As we wrapped up our first week of listening sessions, we wanted to take some time to report on major themes and ideas that were discussed.
There was a discussion on the need for more transparency on ASPB’s budget which showed up in several different areas. For members/community-at-large, topics that were raised included membership fee structure, its underlying rationale, and new ideas for more inclusive practices (including assumptions about wealth in industry excluding small companies). From within ASPB, increased financial transparency would enable committees to rationally consider if their ideas and/or projects are feasible for the society. One area that our community wants addressed from ASPB is their endowment funds and how a portion or maybe the interest earned could be used for aiding membership costs, conference registration fees, and new programs that aim to engage minority communities like HBCUs, PUIs, and colleges with small plant biology programs.This discussion also included topics like the Membership Dues Proposal (put forth by the ASPB Early Career Plant Scientist Section) and the effect of lowering the cost of membership for some and increasing the dues for others. Moreover, there was a point made that charging a higher price for industry members leaves out professionals within small companies, suggesting a change to the categories of membership to just professionals and lowering the price.
NSF grant on Research Coordination Network:
This area of discussion was brought up with the aim of generating ideas for the grant proposal. The first topic addressed was what our society offers as a member vs non member, which no one had an answer. One suggestion was to ask our community for personal stories on how members initially got involved in ASPB. There was agreement that there needs to be more engagement with underrepresented minority scientists. However, we don’t want empty promises, meaning from this grant we can’t just throw money into programs without human-to-human relationship building in order to bring overlooked plant biologists into our society.
This topic came up in a few listening sessions this week. The main points made were that the ASPB community does not understand how ASPB governance works i.e., who appoints people and why are long-time members never being asked personally if they want to be more involved. The ASPB Forward team made aware that the ASPB President elects most committee chairs to which the community responded with comments along the lines of: is this too much power? And why are there no suggestions from ASPB community?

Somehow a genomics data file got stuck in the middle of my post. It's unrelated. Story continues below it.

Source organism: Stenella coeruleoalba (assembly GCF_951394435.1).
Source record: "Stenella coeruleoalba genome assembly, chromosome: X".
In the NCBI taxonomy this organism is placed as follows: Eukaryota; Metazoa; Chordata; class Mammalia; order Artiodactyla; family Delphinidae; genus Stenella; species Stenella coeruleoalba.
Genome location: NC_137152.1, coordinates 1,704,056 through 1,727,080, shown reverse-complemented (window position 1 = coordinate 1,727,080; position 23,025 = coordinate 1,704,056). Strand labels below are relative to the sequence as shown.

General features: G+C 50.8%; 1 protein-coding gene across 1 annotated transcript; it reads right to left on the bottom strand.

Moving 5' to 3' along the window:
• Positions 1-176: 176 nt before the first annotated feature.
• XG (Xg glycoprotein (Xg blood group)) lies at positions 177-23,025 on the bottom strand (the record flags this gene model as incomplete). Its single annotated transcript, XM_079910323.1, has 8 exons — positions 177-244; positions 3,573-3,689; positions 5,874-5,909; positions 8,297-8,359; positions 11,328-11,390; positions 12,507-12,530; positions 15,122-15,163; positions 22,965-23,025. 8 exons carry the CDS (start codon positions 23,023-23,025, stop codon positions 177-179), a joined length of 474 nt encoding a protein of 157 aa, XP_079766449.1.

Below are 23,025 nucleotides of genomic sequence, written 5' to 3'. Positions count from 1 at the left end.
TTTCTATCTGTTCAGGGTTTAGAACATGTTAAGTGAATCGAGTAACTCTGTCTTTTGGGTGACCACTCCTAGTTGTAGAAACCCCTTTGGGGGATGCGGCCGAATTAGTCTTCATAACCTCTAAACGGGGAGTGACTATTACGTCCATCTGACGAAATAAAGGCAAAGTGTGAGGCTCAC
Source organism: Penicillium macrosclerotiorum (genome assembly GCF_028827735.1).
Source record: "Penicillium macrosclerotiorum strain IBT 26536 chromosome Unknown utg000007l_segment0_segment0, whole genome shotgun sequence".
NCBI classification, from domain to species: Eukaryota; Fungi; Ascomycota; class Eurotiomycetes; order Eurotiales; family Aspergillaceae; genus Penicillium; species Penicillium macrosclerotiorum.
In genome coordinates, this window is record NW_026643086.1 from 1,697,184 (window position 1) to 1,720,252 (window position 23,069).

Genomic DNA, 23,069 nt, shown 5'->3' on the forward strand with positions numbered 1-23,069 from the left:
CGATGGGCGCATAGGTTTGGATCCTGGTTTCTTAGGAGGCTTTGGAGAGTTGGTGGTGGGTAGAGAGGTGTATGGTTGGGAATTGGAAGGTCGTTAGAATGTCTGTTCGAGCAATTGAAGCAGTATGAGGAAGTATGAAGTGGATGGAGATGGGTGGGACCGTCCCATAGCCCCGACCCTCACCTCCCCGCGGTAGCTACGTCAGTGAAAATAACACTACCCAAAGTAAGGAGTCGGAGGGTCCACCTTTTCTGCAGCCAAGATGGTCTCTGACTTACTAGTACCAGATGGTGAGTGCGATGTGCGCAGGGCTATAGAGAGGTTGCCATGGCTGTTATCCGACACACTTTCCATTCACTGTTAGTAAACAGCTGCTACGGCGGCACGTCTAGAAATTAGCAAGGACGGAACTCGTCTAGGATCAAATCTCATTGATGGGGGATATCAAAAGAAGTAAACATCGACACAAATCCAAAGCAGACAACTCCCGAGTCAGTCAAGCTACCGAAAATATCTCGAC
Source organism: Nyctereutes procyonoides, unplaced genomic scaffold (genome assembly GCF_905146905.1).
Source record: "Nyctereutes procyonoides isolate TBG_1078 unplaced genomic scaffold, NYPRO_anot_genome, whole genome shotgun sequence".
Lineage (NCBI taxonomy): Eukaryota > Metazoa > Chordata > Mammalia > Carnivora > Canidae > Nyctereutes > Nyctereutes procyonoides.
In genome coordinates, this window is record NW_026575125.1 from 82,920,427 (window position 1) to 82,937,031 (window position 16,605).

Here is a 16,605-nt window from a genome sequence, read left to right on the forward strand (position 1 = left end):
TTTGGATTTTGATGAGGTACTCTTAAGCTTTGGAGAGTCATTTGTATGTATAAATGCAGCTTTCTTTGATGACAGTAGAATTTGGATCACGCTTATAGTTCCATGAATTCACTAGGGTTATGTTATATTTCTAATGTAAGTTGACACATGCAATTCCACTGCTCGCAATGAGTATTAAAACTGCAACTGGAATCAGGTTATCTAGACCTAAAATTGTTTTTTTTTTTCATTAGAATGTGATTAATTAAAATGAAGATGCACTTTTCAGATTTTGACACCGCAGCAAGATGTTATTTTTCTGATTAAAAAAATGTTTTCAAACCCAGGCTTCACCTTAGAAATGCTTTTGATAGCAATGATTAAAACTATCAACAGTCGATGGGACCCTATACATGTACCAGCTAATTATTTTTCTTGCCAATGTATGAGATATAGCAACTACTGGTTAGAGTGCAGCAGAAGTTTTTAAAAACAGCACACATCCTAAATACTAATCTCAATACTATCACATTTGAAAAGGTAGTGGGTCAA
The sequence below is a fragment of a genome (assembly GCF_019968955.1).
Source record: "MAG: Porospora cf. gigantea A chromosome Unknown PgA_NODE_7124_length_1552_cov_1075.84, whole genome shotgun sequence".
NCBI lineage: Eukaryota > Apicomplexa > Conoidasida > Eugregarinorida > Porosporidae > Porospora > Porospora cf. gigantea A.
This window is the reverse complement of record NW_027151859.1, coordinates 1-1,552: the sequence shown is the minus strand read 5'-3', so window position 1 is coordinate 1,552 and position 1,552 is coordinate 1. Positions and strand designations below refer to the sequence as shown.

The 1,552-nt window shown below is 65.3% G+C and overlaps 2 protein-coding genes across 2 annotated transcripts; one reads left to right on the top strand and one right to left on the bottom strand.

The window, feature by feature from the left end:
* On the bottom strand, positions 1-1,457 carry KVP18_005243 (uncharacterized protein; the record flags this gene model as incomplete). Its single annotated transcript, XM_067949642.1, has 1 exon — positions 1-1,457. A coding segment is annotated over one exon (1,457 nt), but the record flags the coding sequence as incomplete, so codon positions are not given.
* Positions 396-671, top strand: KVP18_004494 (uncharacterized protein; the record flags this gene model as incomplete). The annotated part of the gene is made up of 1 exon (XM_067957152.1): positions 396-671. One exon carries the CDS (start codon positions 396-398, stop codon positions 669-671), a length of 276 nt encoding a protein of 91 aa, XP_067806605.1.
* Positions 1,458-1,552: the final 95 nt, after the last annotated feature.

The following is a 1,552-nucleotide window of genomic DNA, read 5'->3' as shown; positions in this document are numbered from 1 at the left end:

Want more science communication training:
Comments were made indicating there is too little science communication training offered by ASPB. Our community mentioned training ideas like discussions on Plantae, video abstracts for papers, a podcast series, and more events at annual conference.
Is ASPB a plant biology organization or an academic organization?
A great discussion took place questioning who ASPB serves because there is a feeling that our society has a strong presence of academic elitism, indicating that there needs to be a breakdown of that barrier between well-known academics, early career researchers, and industry professionals. Suggestions made to combat this problem was the need for flexible, community driven networks around certain topics and the creation of groups where you can discuss grant ideas and proposals led by the funding agency itself. Further, our community members feel that in order to break down the divide between academia and industry could happen through discussions on myths within industry. These discussions could cover the difference and similarities between the scientific philosophy and scientific process of the two professional fields.
Future of Plant Biology conference:
Our community suggested that they do not want the annual Plant Biology conference to go back to the fully in-person format due to wanting to include our global community.
We hope you join us in the future for more ASPB Forward listening sessions! We’ll be announcing more soon, but if you have ideas or suggestions you’d like to share in the meantime, leave a comment below or use this form.
-Katy McIntyre (She/Hers)